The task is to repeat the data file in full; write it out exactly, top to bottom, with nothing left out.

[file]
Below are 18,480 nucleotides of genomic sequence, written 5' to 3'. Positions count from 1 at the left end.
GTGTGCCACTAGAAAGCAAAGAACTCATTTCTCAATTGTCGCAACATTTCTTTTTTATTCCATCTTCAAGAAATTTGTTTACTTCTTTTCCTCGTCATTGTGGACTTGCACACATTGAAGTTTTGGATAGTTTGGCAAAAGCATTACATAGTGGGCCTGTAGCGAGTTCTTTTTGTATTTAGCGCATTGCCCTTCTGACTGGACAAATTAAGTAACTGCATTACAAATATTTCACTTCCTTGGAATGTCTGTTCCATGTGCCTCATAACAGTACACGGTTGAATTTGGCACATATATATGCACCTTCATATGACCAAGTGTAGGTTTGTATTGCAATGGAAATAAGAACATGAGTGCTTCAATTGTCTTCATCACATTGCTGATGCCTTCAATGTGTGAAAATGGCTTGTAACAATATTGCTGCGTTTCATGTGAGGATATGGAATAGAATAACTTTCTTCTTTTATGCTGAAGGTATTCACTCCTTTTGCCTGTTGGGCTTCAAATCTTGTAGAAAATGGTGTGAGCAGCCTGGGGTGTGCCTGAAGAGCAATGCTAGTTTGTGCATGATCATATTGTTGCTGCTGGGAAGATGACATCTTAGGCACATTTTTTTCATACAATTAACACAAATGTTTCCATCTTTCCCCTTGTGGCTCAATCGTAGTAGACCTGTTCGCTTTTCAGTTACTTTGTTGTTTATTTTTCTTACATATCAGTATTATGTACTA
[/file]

Below are 18,480 nucleotides of genomic sequence, written 5' to 3'. Positions count from 1 at the left end.
GTGTGCCACTAGAAAGCAAAGAACTCATTTCTCAATTGTCGCAACATTTCTTTTTTATTCCATCTTCAAGAAATTTGTTTACTTCTTTTCCTCGTCATTGTGGACTTGCACACATTGAAGTTTTGGATAGTTTGGCAAAAGCATTACATAGTGGGCCTGTAGCGAGTTCTTTTTGTATTTAGCGCATTGCCCTTCTGACTGGACAAATTAAGTAACTGCATTACAAATATTTCACTTCCTTGGAATGTCTGTTCCATGTGCCTCATAACAGTACACGGTTGAATTTGGCACATATATATGCACCTTCATATGACCAAGTGTAGGTTTGTATTGCAATGGAAATAAGAACATGAGTGCTTCAATTGTCTTCATCACATTGCTGATGCCTTCAATGTGTGAAAATGGCTTGTAACAATATTGCTGCGTTTCATGTGAGGATATGGAATAGAATAACTTTCTTCTTTTATGCTGAAGGTATTCACTCCTTTTGCCTGTTGGGCTTCAAATCTTGTAGAAAATGGTGTGAGCAGCCTGGGGTGTGCCTGAAGAGCAATGCTAGTTTGTGCATGATCATATTGTTGCTGCTGGGAAGATGACATCTTAGGCACATTTTTTTCATACAATTAACACAAATGTTTCCATCTTTCCCCTTGTGGCTCAATCGTAGTAGACCTGTTCGCTTTTCAGTTACTTTGTTGTTTATTTTTCTTACATATCAGTATTATGTACTA